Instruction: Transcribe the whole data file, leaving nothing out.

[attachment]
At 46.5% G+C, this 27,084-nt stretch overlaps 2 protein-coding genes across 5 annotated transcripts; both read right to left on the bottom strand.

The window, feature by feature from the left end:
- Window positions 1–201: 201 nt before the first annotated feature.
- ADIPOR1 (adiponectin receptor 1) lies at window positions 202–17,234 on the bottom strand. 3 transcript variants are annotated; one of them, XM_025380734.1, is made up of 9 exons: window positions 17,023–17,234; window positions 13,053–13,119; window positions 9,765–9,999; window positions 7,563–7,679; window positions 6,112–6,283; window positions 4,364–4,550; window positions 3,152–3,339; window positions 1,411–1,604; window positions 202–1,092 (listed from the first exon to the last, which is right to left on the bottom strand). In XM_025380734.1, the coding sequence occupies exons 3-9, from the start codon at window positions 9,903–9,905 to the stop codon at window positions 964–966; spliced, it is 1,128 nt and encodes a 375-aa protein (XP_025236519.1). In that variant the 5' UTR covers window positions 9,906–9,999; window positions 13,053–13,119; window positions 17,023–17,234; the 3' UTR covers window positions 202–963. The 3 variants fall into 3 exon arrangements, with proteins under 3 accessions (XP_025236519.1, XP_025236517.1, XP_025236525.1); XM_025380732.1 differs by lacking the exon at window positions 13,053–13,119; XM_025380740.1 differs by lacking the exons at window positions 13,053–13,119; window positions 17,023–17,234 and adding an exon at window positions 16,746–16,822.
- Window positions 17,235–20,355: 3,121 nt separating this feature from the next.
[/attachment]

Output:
At 46.5% G+C, this 27,084-nt stretch overlaps 2 protein-coding genes across 5 annotated transcripts; both read right to left on the bottom strand.

The window, feature by feature from the left end:
- Window positions 1–201: 201 nt before the first annotated feature.
- ADIPOR1 (adiponectin receptor 1) lies at window positions 202–17,234 on the bottom strand. 3 transcript variants are annotated; one of them, XM_025380734.1, is made up of 9 exons: window positions 17,023–17,234; window positions 13,053–13,119; window positions 9,765–9,999; window positions 7,563–7,679; window positions 6,112–6,283; window positions 4,364–4,550; window positions 3,152–3,339; window positions 1,411–1,604; window positions 202–1,092 (listed from the first exon to the last, which is right to left on the bottom strand). In XM_025380734.1, the coding sequence occupies exons 3-9, from the start codon at window positions 9,903–9,905 to the stop codon at window positions 964–966; spliced, it is 1,128 nt and encodes a 375-aa protein (XP_025236519.1). In that variant the 5' UTR covers window positions 9,906–9,999; window positions 13,053–13,119; window positions 17,023–17,234; the 3' UTR covers window positions 202–963. The 3 variants fall into 3 exon arrangements, with proteins under 3 accessions (XP_025236519.1, XP_025236517.1, XP_025236525.1); XM_025380732.1 differs by lacking the exon at window positions 13,053–13,119; XM_025380740.1 differs by lacking the exons at window positions 13,053–13,119; window positions 17,023–17,234 and adding an exon at window positions 16,746–16,822.
- Window positions 17,235–20,355: 3,121 nt separating this feature from the next.